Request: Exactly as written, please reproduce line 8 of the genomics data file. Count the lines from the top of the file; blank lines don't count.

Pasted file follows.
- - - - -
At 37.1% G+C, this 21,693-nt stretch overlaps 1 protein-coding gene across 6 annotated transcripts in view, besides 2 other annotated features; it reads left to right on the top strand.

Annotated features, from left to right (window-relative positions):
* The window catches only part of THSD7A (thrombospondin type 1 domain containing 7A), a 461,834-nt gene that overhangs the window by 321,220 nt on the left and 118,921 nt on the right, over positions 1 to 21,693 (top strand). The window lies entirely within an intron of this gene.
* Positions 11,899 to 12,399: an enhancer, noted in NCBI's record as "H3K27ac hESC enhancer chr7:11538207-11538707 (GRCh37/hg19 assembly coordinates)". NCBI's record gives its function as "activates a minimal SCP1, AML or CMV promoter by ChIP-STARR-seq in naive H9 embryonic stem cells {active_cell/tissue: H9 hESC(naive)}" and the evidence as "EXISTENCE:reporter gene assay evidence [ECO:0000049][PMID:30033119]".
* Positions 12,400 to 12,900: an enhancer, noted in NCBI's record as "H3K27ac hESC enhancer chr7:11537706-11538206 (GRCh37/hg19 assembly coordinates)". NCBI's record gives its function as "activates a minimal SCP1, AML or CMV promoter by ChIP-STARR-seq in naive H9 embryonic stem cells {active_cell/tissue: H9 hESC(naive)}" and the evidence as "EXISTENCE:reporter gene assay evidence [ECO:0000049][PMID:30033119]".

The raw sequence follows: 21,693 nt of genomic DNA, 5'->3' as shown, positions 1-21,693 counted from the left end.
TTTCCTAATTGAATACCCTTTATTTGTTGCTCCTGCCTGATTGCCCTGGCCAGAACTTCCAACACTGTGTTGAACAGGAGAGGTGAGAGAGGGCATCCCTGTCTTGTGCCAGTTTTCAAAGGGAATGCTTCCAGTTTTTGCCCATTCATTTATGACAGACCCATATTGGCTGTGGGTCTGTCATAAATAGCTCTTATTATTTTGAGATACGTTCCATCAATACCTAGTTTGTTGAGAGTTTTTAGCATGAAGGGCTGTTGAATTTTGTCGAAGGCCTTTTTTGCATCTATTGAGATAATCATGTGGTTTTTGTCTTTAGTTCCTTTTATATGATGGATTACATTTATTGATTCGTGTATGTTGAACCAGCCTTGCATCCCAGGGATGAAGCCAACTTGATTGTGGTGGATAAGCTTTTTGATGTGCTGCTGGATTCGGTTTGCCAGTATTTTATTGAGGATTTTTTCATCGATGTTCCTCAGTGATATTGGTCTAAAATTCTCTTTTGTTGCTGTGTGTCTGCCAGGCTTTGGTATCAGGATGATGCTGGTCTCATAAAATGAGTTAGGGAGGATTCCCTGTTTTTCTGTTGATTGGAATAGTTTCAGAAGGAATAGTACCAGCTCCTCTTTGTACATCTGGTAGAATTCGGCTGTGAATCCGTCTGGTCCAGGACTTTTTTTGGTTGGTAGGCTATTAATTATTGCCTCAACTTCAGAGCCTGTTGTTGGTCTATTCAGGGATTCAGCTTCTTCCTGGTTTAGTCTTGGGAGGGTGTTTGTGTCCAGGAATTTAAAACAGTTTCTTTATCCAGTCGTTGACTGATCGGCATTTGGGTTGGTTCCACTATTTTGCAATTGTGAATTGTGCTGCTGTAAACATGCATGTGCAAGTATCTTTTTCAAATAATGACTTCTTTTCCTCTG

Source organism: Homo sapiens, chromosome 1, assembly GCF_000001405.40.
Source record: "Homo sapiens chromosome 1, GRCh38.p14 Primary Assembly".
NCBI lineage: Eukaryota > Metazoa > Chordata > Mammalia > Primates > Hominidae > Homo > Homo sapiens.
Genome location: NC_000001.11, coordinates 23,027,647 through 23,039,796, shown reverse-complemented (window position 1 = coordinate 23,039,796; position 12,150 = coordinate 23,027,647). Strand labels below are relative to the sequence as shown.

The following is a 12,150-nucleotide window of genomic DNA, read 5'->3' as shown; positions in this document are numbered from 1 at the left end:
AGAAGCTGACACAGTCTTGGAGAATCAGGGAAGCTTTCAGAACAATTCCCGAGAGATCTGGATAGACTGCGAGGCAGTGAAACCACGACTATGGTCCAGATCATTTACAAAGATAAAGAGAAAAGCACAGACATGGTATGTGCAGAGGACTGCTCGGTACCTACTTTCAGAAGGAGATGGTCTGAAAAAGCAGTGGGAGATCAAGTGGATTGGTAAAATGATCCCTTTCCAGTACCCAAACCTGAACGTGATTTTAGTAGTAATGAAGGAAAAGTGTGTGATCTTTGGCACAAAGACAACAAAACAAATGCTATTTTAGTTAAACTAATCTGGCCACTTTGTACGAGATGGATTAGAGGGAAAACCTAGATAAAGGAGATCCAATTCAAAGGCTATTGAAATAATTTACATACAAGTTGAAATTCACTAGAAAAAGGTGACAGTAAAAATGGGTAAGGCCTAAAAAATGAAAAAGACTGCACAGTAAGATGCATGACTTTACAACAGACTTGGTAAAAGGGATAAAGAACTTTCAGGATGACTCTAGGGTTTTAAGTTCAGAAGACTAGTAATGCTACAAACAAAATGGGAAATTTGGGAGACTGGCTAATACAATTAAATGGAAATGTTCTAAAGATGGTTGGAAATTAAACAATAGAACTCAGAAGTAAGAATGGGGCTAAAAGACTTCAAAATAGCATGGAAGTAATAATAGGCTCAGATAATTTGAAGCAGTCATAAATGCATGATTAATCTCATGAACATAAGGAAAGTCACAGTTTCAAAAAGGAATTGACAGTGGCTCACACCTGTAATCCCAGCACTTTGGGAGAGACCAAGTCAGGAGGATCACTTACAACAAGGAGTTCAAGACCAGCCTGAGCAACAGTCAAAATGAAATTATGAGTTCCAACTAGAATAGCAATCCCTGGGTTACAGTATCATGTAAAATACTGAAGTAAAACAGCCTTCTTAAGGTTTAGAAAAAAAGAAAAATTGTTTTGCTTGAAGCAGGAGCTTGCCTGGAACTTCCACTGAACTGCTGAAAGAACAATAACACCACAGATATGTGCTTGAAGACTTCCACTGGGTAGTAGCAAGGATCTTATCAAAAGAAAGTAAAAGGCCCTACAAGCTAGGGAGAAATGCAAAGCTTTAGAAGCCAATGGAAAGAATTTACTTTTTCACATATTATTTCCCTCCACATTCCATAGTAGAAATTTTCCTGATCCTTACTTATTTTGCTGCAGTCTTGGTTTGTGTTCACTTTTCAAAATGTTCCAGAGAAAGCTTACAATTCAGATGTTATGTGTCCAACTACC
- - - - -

Source organism: Homo sapiens, chromosome 1, assembly GCF_000001405.40.